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-   -   Using awk to grab first number series (

buee 02-03-2010 04:05 PM

Using awk to grab first number series
Hello, just wondering if this can be done as I'd like to use it in a script.

I want to take this:

root@ubox:~$ du /etc
80        /etc/laptop-mode/conf.d
4        /etc/laptop-mode/lm-ac-start
4        /etc/laptop-mode/lm-ac-stop
4        /etc/laptop-mode/nolm-ac-start
4        /etc/laptop-mode/batt-start
4        /etc/laptop-mode/nolm-ac-stop
124        /etc/laptop-mode
16        /etc/defoma/config
160        /etc/defoma/hints
204        /etc/defoma
8        /etc/firefox-3.5/pref
12        /etc/firefox-3.5/profile/chrome
48        /etc/firefox-3.5/profile
60        /etc/firefox-3.5
8        /etc/byobu
4        /etc/opt
68        /etc/speech-dispatcher/modules
12        /etc/speech-dispatcher/clients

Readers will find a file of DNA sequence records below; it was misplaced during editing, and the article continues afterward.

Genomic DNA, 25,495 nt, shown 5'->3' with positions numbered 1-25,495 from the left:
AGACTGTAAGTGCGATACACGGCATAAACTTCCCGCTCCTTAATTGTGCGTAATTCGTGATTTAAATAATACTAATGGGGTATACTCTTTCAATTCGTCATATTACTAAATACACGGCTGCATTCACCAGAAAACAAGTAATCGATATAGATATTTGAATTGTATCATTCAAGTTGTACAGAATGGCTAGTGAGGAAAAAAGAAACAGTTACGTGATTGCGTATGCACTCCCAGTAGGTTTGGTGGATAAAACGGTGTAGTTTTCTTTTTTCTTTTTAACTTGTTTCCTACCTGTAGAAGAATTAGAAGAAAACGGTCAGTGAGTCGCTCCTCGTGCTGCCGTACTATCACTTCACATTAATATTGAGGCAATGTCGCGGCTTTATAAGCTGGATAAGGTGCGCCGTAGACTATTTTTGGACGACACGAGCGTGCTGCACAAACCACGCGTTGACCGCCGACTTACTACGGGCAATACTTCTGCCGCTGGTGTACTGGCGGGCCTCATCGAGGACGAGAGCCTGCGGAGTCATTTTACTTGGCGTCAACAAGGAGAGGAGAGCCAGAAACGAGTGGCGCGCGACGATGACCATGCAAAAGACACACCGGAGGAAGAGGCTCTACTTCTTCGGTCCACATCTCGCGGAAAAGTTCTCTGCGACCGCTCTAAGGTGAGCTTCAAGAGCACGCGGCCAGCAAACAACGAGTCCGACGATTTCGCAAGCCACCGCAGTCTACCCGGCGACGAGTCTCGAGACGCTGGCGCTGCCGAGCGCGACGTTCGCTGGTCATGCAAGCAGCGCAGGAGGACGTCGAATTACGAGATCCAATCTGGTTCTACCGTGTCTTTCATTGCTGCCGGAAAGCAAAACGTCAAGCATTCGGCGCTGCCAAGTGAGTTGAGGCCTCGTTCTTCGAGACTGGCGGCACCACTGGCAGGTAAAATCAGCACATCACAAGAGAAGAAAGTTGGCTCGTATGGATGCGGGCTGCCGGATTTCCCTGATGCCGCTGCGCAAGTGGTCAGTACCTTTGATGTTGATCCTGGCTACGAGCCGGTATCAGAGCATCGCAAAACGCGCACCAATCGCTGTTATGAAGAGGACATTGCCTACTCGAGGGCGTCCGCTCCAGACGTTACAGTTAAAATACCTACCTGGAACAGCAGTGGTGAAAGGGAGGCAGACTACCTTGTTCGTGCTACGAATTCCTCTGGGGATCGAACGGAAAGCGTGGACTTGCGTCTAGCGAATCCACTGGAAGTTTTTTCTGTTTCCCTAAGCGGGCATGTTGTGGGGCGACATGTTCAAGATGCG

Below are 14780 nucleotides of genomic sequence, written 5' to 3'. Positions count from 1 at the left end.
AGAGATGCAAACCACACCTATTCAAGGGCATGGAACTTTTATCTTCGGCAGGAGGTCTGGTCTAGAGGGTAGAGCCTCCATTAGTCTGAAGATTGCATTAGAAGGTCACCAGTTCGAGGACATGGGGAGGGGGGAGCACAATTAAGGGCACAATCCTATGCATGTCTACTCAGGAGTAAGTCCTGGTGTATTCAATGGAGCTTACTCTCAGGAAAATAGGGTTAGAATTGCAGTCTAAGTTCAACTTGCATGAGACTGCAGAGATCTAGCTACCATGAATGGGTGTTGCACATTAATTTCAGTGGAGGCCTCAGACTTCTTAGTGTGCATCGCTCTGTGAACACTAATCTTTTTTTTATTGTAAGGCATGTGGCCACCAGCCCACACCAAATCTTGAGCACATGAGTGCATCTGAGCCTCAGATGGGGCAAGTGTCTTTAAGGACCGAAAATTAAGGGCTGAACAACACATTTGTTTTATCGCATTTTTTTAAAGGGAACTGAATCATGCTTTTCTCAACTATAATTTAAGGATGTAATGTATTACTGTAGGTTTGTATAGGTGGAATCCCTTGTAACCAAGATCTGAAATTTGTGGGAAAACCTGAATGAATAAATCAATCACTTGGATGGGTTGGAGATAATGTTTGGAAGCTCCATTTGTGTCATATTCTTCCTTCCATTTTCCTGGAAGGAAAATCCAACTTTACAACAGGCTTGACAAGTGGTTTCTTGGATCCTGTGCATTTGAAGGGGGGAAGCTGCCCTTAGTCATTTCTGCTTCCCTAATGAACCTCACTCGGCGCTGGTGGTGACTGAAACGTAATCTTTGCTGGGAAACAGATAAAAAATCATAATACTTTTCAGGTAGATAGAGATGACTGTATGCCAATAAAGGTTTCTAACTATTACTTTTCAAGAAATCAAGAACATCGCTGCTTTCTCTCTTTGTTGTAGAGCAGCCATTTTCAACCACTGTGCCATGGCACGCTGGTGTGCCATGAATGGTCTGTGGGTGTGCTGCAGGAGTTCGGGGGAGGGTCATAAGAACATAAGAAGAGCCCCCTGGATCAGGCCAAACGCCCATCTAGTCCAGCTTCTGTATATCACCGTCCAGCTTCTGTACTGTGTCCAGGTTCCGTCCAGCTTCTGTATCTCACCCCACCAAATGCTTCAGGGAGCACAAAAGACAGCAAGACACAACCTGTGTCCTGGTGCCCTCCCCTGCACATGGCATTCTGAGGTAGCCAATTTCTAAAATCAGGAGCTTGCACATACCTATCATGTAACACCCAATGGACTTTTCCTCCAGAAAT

96        /etc/speech-dispatcher
8        /etc/xulrunner-1.9.1

And just keep the file sizes at the very beginning, no spaces, no letters, nothing after the first series of numbers. Then I want to output those to a file to be added together later. I can handle the addition part, but awk confuses me :(

If it has any bearing, the endgame here is to create a script that will count files and file sizes, add them together on a daily basis to come up with a total. We have a NAS for computer backups and I would like to be able to look at one line of text and see how much data and file count we've backed up from today.

rweaver 02-03-2010 04:08 PM

If you want a total number for a specific directory like /etc...

du -s /etc
I would also suggest that you use rsync to do your backup and you can get a summary from it along with any problems it encountered during the operation...

You could also use cut to grab just the numbers...


du /etc | cut -f1
But totaling that up is going to yield a lie because of the way du displays data.

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